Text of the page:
Walking the PathI find this all particularly interesting/challenging as a person who does a lot of things that require the ability to self-promote. Art, writing, even healing and psychic work require you to put yourself out there in order to actually work and earn a living. Which of course puts you out there to the opinions and criticisms of others, and requires a huge leap of self-confidence. Yet, you don’t want to come across as so egotistical and filled with hot air that you turn people off and lose their interest in your work entirely.

I suppose that like someone who loves dessert, you can choose to eat cake and cookies every day, or completely deprive yourself. Or you can find a healthy point in between, where you can eat the things you love occasionally without gaining 100 pounds. Like everything in life, be it food, finances, or self-confidence, it’s all about finding balance.

May you find your own balance and make it safely (and sanely) across the wobbly suspension bridge of life…

A Gentle Reminder: What You Create Has Value (and so do you)


cotton grassYou might have noticed in reading my posts that I have a bit of a pet peeve about watching what you say. I’m a big fan of “if you don’t have something nice to say, don’t say anything at all.” And this doesn’t just apply to what you say about others, it applies to what you say about yourself and the things that you do/create/share.

I see this happen a lot with creative people. They produce a beautiful photo, brilliant art work, or incredible writing, and then, when they show it to you, almost instantly devalue their own efforts by adding “it’s not very good”, “I really don’t know what I’m doing”, or “it’s not my best work”. It makes. me. crazy.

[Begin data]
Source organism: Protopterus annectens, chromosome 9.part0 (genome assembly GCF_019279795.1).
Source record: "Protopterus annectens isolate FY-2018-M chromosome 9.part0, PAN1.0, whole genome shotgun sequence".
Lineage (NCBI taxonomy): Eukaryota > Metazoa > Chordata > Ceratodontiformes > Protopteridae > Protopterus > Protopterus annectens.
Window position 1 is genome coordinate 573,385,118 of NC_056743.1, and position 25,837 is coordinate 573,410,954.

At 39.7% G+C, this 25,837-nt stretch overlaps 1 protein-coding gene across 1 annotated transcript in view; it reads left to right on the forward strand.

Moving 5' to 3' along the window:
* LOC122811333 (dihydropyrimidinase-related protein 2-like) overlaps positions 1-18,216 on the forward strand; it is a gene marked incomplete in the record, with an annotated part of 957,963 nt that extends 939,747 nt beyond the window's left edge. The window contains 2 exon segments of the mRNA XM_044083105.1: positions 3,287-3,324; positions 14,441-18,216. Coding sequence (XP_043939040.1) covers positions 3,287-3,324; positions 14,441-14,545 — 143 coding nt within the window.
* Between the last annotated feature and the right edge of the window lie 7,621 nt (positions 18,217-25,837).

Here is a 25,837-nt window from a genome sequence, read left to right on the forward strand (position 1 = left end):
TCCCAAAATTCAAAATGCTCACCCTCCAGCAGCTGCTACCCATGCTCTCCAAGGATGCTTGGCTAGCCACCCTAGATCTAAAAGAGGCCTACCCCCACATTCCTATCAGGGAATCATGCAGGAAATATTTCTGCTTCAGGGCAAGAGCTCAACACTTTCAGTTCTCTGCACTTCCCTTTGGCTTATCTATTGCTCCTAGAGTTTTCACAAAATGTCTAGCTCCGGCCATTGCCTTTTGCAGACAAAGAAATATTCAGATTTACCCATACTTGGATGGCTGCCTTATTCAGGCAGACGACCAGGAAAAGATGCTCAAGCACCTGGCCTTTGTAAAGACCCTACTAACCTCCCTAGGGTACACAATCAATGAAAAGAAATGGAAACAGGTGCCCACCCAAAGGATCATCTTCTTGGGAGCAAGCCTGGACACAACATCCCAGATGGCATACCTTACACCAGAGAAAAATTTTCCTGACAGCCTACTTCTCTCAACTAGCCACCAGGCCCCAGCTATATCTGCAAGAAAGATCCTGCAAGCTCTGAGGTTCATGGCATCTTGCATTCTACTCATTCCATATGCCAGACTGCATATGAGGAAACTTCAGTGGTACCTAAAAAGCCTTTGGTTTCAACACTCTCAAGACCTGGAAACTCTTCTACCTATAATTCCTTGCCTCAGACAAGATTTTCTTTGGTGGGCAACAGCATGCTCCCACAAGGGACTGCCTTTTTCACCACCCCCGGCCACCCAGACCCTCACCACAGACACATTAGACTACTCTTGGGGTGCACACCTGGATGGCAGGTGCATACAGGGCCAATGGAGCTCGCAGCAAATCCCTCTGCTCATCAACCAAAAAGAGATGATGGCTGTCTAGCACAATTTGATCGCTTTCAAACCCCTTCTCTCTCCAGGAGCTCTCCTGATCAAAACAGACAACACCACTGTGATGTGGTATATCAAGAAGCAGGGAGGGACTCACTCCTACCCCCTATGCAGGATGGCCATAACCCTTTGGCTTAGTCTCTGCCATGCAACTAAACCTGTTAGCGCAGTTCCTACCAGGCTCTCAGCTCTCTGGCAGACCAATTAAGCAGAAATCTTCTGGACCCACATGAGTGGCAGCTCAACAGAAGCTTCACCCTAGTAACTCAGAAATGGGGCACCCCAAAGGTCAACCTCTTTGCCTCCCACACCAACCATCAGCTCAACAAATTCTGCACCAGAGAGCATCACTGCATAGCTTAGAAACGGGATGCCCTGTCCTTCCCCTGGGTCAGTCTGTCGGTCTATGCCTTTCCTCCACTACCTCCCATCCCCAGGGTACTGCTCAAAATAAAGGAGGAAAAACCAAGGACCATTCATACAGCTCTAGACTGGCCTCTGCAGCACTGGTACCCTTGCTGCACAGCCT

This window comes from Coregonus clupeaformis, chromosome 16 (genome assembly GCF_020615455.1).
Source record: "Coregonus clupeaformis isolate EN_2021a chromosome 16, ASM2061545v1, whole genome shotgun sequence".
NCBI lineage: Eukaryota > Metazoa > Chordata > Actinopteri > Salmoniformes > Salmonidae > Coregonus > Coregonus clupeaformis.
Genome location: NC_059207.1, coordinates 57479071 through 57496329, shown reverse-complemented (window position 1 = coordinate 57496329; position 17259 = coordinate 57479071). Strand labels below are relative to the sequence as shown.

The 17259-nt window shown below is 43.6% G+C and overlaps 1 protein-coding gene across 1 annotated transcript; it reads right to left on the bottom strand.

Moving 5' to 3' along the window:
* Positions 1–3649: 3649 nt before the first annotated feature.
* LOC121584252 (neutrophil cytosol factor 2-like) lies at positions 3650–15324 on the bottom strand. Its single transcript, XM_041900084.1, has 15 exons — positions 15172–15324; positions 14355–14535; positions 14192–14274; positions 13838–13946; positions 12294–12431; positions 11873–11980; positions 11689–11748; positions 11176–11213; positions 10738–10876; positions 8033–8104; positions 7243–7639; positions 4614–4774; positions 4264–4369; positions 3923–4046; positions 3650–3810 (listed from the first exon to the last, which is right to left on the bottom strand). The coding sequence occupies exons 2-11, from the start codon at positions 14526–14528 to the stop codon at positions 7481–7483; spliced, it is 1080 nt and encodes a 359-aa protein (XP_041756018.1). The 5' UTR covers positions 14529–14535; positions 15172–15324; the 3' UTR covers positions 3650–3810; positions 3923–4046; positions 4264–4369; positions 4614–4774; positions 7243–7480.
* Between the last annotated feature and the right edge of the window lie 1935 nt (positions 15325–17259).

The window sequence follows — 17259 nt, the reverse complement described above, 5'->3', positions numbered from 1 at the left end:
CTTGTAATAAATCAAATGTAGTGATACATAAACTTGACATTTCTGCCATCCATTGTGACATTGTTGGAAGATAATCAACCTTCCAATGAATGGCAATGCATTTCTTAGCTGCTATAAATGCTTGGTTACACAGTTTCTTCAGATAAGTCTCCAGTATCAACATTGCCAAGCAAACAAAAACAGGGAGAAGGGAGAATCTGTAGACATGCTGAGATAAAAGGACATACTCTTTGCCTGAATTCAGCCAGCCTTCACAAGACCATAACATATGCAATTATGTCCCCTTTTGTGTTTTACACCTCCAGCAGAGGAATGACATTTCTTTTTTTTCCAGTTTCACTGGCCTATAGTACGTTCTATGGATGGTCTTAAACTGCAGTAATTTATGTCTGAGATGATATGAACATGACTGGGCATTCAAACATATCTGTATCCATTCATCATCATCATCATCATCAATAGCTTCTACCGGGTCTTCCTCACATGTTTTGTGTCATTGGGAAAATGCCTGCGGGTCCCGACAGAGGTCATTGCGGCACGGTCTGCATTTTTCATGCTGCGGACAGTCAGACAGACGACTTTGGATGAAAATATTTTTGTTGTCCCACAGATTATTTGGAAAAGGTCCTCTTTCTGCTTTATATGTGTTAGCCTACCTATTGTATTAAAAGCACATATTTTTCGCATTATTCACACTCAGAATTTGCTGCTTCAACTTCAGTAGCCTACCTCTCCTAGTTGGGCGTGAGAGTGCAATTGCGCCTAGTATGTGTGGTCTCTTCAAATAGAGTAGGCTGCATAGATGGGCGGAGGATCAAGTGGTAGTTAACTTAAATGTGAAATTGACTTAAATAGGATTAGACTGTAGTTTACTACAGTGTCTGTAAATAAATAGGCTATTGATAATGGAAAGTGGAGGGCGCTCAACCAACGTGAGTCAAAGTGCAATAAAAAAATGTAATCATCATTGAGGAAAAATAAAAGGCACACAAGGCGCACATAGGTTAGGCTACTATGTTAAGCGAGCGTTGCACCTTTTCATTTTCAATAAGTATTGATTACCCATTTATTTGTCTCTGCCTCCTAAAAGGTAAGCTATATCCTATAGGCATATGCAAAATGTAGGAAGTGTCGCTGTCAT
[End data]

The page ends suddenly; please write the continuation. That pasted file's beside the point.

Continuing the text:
Okay, I admit that it makes be MORE crazy because I used to do it – a lot – and I understand where their head is at. But it also makes me crazy because if it is something that you created, it comes from you, and from your heart, by saying that it’s not any good, you’re also devaluing yourself on a subconscious level. You’re holding yourself back, limiting your creative potential, and beating up your own self-confidence.

It may have started subtly enough. We might discover that by saying, “Oh, it’s not very good.” a friend might disagree and insist that the work is truly wonderful. Instantly, the reward part of our brain goes “Heeyyy… I say it’s bad, I get a compliment!” Soon we automatically unveil the fruits of our creative labor and simultaneously announce “it’s really not my best work”, while preparing for the freshly delivered reassurances and compliments from our audience.

While getting compliments is nice, this is really not the greatest way to validate the worth of your work. You create a pattern of constantly devaluing your creation and at the same time your own worth. This doesn’t mean that you have to go flying off in the other direction and declare to everyone who’ll listen how fabulous your latest work of art is. (Which may result in your friends running for the hills when you appear.)

The simplest way to stop devaluing your work really is, “if you don’t have anything nice to say, don’t say anything at all” or “keep your mouth shut”. Oversimplified, maybe, but the idea is to get you to stop trash talking yourself and smothering your creativity and self-esteem. By all means, show friends and strangers your art work, but do not tell them how awful it is. We create art for art’s sake, what you have created is what it is, good, bad or ugly, but it is a part of you, treat it the way you want to be treated.

Beaver Lake SunsetWhen someone compliments what you do, a “simple thank” you is the most powerful phrase you can utter. On a subconscious level, you’re validating that what you have made has value and so do you. It takes a conscious effort to stop whatever else you were going to say and just say “thank you”, but once you get the hang of it, it can be a truly liberating experience.

Those two small words can help grow your confidence, boost your creativity and inspire your faith in your own creative processes.